Many of our re-upholstery pieces contain just a little bit of the element of surprise - meaning, we don’t always know exactly how much work a piece needs until we can see its insides. This week’s Tuesday Transformation was a chair that showed off pretty easily most of the repairs that were needed, but we still found something very unexpected once we started pulling nails and removing fabric.
Here’s one photo from early on in the process:
At the point of this photo being taken, the repairs were somewhat underway. If you look closely to the leg on the left, you can see an odd block of wood between the front frame and the cabriole leg. Before this was added, the leg was fully broken off from the rest of the frame. We were able to line up the removed left leg to mirror the right, and add the block to fill in the missing area of the frame.
Below is a close-up of how we began the repair to re-attach the front leg. We also added large corner blocks to ensure that the frame would remain stable for years to come.
As you can see, this was just the start of the process. The frame and leg have been fully stabilized at this point, but there was still a lot of aesthetic work to be done.
The next step was to strip away all of the fabric that was near the frame. This includes removing any nail heads or staples that had been used to attach it. It’s hard to imagine just how many of them there are on a frame as old as this one, but there’s one just about every inch - or even less - everywhere that the fabric meets wood. This number can actually double, or more, if the chair has been re-upholstered or re-covered before.
Interestingly, this chair had been re-covered before. The difference between the two being that re-upholstery involves more effort and detail, typically removing everything down to the bare wood frame; on the other hand, re-covering is a much simpler process, often involving shortcuts. This chair had many nail heads left from the last time the fabric had been changed. Even more interesting, it had some areas where the fabric had not been removed at all.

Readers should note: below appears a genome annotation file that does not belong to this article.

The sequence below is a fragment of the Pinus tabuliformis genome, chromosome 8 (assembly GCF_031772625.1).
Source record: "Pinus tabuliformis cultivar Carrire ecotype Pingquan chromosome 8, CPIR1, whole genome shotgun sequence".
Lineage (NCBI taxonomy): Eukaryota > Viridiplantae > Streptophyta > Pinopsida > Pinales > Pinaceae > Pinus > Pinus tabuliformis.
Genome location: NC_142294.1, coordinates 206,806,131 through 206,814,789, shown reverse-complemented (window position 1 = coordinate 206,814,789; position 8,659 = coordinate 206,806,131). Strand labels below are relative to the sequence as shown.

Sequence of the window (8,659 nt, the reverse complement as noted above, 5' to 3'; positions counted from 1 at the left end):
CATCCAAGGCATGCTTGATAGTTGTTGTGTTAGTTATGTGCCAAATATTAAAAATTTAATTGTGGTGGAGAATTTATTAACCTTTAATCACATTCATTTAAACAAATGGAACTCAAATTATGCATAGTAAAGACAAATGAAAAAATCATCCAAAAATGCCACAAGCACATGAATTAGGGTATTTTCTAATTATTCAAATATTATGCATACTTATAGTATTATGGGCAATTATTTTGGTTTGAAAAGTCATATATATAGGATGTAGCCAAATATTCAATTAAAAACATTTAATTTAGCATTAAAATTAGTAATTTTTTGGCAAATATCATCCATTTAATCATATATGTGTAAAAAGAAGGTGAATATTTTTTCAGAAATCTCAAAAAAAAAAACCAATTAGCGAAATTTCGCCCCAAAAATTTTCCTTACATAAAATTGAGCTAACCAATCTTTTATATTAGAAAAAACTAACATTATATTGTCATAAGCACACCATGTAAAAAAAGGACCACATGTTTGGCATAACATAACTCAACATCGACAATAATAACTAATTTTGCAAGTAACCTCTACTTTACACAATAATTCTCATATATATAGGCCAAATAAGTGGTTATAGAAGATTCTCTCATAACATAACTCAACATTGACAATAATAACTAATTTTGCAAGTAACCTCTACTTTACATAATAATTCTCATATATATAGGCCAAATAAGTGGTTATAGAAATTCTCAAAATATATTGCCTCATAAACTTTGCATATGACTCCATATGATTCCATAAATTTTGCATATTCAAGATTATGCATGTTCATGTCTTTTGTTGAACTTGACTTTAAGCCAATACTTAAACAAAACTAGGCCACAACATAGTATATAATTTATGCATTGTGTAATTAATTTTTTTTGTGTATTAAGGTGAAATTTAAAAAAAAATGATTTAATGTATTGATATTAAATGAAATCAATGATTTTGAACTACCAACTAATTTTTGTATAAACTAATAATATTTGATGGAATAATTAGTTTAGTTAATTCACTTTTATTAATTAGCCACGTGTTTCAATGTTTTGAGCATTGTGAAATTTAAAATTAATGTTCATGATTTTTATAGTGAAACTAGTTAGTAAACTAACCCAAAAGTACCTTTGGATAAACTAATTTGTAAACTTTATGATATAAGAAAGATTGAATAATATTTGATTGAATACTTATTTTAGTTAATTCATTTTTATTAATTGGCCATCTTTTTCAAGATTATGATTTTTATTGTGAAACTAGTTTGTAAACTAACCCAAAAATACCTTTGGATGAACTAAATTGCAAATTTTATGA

The arm panels actually had two layers of fabric on them, as it was very common in the 50’s and 60’s to re-cover a chair without removing all of the previous fabric. It was an incredibly eerie surprise when we exposed the original fabric buried underneath, to the new fabric that our customer had chosen to re-upholster the chair with, and found that they were mysteriously similar!
Here’s what we found underneath…
…and here’s an after closeup, complete with new fabric, so similar to the original that it was uncanny.
Getting to this photo still required some more work, however. After we stripped off the fabric, there was still the matter of refinishing the frame. Below are some progress pictures showing how we added wood filler to shape the repair on the cabriole leg; filling, chiseling, sanding, and blending it down to match the original carvings. We sanded and stained the frame to match the original tone of the wood, and then used Glaze Couture in Zinc to highlight the carvings and bring in just a touch of metallic, to coordinate with the feminine frame and fabric.
Here are some after pictures of this customer’s chair, set up on display in its temporary home in our Vermilion shop.
Truly, re-upholstering a chair can have plenty of surprises to what you may find inside - even ones that are a little mysterious. You never know if there will be old fabric underneath or not, but we’ve never before seen a chair with hidden fabric underneath that actually matched the new fabric this closely.
In the meantime, we had another set of chairs being worked on alongside this one, which we pulled apart to find yet another surprise. This one was a little bit less uncanny and entertaining, because all that we found was that these chairs were literally held together by their layers of fabric. At the moment, these chairs still need a little more work. For now, here’s a picture of where we started - but check back to see our progress pictures and the completed work!